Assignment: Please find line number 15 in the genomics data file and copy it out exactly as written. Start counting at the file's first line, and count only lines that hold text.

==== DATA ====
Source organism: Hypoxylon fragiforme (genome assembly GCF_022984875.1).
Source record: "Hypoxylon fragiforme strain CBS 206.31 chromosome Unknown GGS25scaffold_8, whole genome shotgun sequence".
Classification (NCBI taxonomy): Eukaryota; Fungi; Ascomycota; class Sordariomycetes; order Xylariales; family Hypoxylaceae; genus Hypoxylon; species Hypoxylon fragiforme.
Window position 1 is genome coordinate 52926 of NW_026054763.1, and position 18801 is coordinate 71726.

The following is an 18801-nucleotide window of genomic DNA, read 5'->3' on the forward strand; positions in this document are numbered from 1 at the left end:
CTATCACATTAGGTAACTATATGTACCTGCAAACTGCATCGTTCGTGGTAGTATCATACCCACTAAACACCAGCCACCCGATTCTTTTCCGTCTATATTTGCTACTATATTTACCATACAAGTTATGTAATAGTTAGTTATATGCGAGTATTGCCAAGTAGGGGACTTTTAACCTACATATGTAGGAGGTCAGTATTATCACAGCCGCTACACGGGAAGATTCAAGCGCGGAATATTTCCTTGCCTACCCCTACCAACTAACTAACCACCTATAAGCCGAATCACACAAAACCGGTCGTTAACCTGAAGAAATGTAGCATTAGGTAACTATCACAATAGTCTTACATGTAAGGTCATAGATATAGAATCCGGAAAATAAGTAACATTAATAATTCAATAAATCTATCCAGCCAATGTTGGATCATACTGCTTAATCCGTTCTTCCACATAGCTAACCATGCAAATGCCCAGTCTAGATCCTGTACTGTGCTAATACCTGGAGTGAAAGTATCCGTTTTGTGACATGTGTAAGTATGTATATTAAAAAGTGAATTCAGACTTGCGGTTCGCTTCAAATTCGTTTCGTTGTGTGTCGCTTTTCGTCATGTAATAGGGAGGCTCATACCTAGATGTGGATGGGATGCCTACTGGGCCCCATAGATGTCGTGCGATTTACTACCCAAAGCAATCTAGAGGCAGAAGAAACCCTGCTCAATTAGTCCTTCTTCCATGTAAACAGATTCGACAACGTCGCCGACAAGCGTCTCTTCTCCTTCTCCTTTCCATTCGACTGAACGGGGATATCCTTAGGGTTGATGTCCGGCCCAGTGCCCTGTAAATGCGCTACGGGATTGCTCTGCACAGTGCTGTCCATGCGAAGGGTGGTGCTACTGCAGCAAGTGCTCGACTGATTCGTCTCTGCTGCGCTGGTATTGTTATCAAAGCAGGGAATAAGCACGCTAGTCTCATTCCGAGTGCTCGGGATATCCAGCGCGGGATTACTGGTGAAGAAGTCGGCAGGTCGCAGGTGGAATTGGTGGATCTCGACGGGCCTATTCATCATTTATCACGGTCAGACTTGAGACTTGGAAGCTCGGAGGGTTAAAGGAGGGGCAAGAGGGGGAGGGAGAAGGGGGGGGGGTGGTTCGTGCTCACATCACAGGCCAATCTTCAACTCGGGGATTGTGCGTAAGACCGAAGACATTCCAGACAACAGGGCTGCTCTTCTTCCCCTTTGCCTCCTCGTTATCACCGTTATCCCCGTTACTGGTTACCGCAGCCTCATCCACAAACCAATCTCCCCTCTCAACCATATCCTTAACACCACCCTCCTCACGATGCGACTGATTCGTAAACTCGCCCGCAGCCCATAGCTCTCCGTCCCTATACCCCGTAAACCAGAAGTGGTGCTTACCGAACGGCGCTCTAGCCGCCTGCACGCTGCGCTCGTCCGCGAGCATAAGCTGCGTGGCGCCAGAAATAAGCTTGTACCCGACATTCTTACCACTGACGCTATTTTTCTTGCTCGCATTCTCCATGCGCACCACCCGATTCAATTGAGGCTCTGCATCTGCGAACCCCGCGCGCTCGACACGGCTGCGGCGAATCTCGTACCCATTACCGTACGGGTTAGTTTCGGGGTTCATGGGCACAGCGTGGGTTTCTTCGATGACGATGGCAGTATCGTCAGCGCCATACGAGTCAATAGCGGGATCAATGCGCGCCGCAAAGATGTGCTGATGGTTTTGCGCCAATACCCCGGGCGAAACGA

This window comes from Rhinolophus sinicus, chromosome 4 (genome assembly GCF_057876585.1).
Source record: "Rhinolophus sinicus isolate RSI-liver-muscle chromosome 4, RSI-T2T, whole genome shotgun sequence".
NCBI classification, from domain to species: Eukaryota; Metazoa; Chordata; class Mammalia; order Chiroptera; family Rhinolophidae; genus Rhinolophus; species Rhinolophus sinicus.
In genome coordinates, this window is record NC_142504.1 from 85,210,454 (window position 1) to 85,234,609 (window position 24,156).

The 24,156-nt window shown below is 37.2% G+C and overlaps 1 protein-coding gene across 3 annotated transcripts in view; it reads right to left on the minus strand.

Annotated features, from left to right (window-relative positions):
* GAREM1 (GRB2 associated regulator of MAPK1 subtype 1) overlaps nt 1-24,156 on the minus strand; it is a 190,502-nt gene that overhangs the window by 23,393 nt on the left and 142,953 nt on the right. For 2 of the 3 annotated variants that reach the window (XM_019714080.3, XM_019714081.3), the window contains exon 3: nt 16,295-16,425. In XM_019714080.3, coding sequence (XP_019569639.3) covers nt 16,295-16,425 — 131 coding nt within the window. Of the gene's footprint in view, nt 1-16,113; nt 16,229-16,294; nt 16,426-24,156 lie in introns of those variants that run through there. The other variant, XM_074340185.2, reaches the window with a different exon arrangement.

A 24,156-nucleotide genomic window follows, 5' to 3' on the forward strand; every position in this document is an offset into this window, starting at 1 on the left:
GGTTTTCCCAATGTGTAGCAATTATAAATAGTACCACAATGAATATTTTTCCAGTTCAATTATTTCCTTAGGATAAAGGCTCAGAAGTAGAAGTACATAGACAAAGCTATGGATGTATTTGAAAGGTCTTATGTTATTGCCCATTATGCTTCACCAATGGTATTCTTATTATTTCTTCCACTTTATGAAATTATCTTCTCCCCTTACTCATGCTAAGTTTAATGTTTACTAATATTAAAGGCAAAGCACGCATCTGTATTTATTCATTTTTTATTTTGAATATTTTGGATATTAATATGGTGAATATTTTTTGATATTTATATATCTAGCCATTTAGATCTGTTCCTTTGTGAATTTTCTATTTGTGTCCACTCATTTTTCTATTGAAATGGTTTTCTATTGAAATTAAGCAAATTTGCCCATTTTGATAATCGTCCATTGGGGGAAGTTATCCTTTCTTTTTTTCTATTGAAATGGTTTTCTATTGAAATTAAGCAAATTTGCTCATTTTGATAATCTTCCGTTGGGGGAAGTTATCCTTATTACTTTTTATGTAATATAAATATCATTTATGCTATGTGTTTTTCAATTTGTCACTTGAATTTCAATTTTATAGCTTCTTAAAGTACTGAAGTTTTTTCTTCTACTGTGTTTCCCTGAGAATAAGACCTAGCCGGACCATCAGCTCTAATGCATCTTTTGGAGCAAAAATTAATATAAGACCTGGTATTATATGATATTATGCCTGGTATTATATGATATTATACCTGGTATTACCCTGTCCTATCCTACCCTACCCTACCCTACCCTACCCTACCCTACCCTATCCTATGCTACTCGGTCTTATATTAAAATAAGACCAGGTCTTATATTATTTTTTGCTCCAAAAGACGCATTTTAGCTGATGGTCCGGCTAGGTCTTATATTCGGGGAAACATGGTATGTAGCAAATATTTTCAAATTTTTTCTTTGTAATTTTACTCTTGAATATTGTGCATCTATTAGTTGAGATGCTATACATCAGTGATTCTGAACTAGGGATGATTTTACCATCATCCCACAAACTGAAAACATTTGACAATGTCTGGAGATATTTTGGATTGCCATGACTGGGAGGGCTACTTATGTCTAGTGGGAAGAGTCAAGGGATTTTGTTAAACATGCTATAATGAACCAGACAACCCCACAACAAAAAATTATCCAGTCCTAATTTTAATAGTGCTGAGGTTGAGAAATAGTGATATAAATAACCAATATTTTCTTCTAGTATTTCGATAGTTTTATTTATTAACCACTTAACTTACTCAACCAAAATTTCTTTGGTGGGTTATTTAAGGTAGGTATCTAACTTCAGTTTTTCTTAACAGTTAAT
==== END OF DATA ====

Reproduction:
GGTTTTCCCAATGTGTAGCAATTATAAATAGTACCACAATGAATATTTTTCCAGTTCAATTATTTCCTTAGGATAAAGGCTCAGAAGTAGAAGTACATAGACAAAGCTATGGATGTATTTGAAAGGTCTTATGTTATTGCCCATTATGCTTCACCAATGGTATTCTTATTATTTCTTCCACTTTATGAAATTATCTTCTCCCCTTACTCATGCTAAGTTTAATGTTTACTAATATTAAAGGCAAAGCACGCATCTGTATTTATTCATTTTTTATTTTGAATATTTTGGATATTAATATGGTGAATATTTTTTGATATTTATATATCTAGCCATTTAGATCTGTTCCTTTGTGAATTTTCTATTTGTGTCCACTCATTTTTCTATTGAAATGGTTTTCTATTGAAATTAAGCAAATTTGCCCATTTTGATAATCGTCCATTGGGGGAAGTTATCCTTTCTTTTTTTCTATTGAAATGGTTTTCTATTGAAATTAAGCAAATTTGCTCATTTTGATAATCTTCCGTTGGGGGAAGTTATCCTTATTACTTTTTATGTAATATAAATATCATTTATGCTATGTGTTTTTCAATTTGTCACTTGAATTTCAATTTTATAGCTTCTTAAAGTACTGAAGTTTTTTCTTCTACTGTGTTTCCCTGAGAATAAGACCTAGCCGGACCATCAGCTCTAATGCATCTTTTGGAGCAAAAATTAATATAAGACCTGGTATTATATGATATTATGCCTGGTATTATATGATATTATACCTGGTATTACCCTGTCCTATCCTACCCTACCCTACCCTACCCTACCCTACCCTACCCTATCCTATGCTACTCGGTCTTATATTAAAATAAGACCAGGTCTTATATTATTTTTTGCTCCAAAAGACGCATTTTAGCTGATGGTCCGGCTAGGTCTTATATTCGGGGAAACATGGTATGTAGCAAATATTTTCAAATTTTTTCTTTGTAATTTTACTCTTGAATATTGTGCATCTATTAGTTGAGATGCTATACATCAGTGATTCTGAACTAGGGATGATTTTACCATCATCCCACAAACTGAAAACATTTGACAATGTCTGGAGATATTTTGGATTGCCATGACTGGGAGGGCTACTTATGTCTAGTGGGAAGAGTCAAGGGATTTTGTTAAACATGCTATAATGAACCAGACAACCCCACAACAAAAAATTATCCAGTCCTAATTTTAATAGTGCTGAGGTTGAGAAATAGTGATATAAATAACCAATATTTTCTTCTAGTATTTCGATAGTTTTATTTATTAACCACTTAACTTACTCAACCAAAATTTCTTTGGTGGGTTATTTAAGGTAGGTATCTAACTTCAGTTTTTCTTAACAGTTAAT